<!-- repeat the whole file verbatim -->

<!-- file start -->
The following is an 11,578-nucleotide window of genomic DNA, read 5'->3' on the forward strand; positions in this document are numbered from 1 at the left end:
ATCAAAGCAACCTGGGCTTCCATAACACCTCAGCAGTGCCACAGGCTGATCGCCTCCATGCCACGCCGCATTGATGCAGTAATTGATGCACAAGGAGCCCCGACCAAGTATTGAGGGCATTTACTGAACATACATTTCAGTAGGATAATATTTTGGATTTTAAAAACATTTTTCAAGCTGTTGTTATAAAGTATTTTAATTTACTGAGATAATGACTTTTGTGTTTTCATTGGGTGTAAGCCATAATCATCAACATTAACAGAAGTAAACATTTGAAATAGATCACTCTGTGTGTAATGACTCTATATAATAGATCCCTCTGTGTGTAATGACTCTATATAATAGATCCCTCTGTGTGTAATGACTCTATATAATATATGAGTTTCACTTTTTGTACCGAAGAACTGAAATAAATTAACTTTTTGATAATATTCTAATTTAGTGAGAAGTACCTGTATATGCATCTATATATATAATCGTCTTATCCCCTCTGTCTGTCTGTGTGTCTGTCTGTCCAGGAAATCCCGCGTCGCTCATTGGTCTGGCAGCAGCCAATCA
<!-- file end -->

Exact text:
The following is an 11,578-nucleotide window of genomic DNA, read 5'->3' on the forward strand; positions in this document are numbered from 1 at the left end:
ATCAAAGCAACCTGGGCTTCCATAACACCTCAGCAGTGCCACAGGCTGATCGCCTCCATGCCACGCCGCATTGATGCAGTAATTGATGCACAAGGAGCCCCGACCAAGTATTGAGGGCATTTACTGAACATACATTTCAGTAGGATAATATTTTGGATTTTAAAAACATTTTTCAAGCTGTTGTTATAAAGTATTTTAATTTACTGAGATAATGACTTTTGTGTTTTCATTGGGTGTAAGCCATAATCATCAACATTAACAGAAGTAAACATTTGAAATAGATCACTCTGTGTGTAATGACTCTATATAATAGATCCCTCTGTGTGTAATGACTCTATATAATAGATCCCTCTGTGTGTAATGACTCTATATAATATATGAGTTTCACTTTTTGTACCGAAGAACTGAAATAAATTAACTTTTTGATAATATTCTAATTTAGTGAGAAGTACCTGTATATGCATCTATATATATAATCGTCTTATCCCCTCTGTCTGTCTGTGTGTCTGTCTGTCCAGGAAATCCCGCGTCGCTCATTGGTCTGGCAGCAGCCAATCA